Controlling Lives and Bodies: Water and Food Security in Hong Kong

  • Siu-Keung Cheung


While a good health-care system is essential for the well-being of a productive workforce as shown in chapter 9, so is water and food for the body. This is particularly true for the city of Hong Kong. The supply of water and food from China to Hong Kong in the late twentieth century was more than low-level bilateral economic exchange. It was serious politics that strongly affected China’s strategic priorities in the wider Cold War struggle. As Premier Zhou Enlai stated in the early 1960s, “guaranteeing regular [water and food] supplies to Hong Kong is a political task.” Zhou ordered government officials at all levels to “do their utmost to complete the task” in order to provide a safe lifeline for the local Chinese population in the British colony (Qi, 2004: 44). With the outbreak of the Korean War in 1950, Hong Kong became the frontline of the Cold War. Throughout the 1950s and 1960s the United States as Britain’s ally used Hong Kong as a beacon of capitalism against Communist China. At the same time, as a predominantly Chinese city under British rule, Hong Kong offered China a way to collect intelligence on the outside world, acquire resources and capital, and undermine the Anglo-American alliance in East Asia.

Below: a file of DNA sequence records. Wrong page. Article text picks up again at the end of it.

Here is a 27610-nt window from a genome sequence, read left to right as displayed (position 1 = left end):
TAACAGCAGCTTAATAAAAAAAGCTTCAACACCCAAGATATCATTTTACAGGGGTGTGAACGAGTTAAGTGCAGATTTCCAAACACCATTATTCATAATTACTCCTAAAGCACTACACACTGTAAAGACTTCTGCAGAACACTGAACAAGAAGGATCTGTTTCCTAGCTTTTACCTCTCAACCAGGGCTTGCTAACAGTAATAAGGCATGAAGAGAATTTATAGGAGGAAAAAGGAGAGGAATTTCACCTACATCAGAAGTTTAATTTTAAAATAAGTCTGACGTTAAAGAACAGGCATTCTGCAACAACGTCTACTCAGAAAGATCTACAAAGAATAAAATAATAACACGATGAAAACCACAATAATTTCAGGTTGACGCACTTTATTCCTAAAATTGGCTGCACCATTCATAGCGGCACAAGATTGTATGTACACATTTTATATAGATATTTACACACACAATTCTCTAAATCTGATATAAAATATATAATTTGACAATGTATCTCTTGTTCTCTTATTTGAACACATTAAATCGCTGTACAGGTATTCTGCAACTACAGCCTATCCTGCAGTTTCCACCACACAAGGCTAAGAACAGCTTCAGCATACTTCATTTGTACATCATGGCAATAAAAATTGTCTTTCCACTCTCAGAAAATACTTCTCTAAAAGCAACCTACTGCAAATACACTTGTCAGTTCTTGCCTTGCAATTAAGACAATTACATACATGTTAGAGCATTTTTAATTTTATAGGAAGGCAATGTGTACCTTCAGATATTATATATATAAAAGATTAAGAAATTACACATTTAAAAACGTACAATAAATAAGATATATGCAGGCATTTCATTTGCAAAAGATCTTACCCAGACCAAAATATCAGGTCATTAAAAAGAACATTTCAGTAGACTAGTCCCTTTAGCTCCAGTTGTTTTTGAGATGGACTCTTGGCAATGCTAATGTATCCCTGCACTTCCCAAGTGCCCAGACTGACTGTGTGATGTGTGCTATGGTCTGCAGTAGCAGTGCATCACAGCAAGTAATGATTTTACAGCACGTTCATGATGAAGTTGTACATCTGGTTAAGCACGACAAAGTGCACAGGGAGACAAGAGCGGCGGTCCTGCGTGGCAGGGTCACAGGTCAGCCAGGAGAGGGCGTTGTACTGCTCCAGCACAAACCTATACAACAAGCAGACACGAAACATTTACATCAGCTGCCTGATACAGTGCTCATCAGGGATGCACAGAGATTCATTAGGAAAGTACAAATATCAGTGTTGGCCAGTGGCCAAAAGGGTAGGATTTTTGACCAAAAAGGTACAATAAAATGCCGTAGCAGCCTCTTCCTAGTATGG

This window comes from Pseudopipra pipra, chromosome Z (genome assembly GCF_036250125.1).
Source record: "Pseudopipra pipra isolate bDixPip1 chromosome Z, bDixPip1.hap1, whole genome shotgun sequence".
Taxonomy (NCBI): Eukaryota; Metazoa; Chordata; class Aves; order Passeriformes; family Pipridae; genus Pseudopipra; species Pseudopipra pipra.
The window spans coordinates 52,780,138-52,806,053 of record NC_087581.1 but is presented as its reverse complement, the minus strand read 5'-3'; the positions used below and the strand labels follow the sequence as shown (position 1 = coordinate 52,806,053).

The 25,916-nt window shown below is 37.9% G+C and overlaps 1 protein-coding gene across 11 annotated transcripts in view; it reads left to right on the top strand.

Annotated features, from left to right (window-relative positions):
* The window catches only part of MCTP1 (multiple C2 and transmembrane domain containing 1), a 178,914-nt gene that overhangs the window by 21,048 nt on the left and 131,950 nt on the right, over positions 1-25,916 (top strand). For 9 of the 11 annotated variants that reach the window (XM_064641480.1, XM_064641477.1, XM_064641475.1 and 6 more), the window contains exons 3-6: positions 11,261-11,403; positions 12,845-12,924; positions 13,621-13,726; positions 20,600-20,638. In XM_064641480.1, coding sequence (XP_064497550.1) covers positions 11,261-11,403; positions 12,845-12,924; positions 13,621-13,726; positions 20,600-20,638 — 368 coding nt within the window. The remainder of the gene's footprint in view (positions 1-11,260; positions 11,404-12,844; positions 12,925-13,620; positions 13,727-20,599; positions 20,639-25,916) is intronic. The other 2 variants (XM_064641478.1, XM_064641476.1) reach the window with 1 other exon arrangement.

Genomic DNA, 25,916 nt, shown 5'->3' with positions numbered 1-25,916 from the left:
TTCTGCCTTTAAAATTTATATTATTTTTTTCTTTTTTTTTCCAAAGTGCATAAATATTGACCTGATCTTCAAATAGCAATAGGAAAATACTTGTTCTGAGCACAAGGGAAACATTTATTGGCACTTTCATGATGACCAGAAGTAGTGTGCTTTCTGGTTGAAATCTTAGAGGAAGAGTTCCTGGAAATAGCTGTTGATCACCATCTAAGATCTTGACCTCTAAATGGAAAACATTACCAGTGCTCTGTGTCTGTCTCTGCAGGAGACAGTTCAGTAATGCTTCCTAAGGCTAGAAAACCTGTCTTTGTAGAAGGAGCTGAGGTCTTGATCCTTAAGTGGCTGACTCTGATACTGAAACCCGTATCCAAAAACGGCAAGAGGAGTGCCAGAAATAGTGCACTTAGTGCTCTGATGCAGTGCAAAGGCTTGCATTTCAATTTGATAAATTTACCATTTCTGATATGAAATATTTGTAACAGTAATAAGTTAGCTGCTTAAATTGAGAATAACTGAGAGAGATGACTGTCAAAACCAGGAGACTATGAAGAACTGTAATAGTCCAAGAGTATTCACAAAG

Food Security Guangdong Province Government Printer Freshwater Supply Chinese Official 
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© Joseph Tse-Hei Lee, Lida V. Nedilsky, and Siu-Keung Cheung 2012

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  • Siu-Keung Cheung

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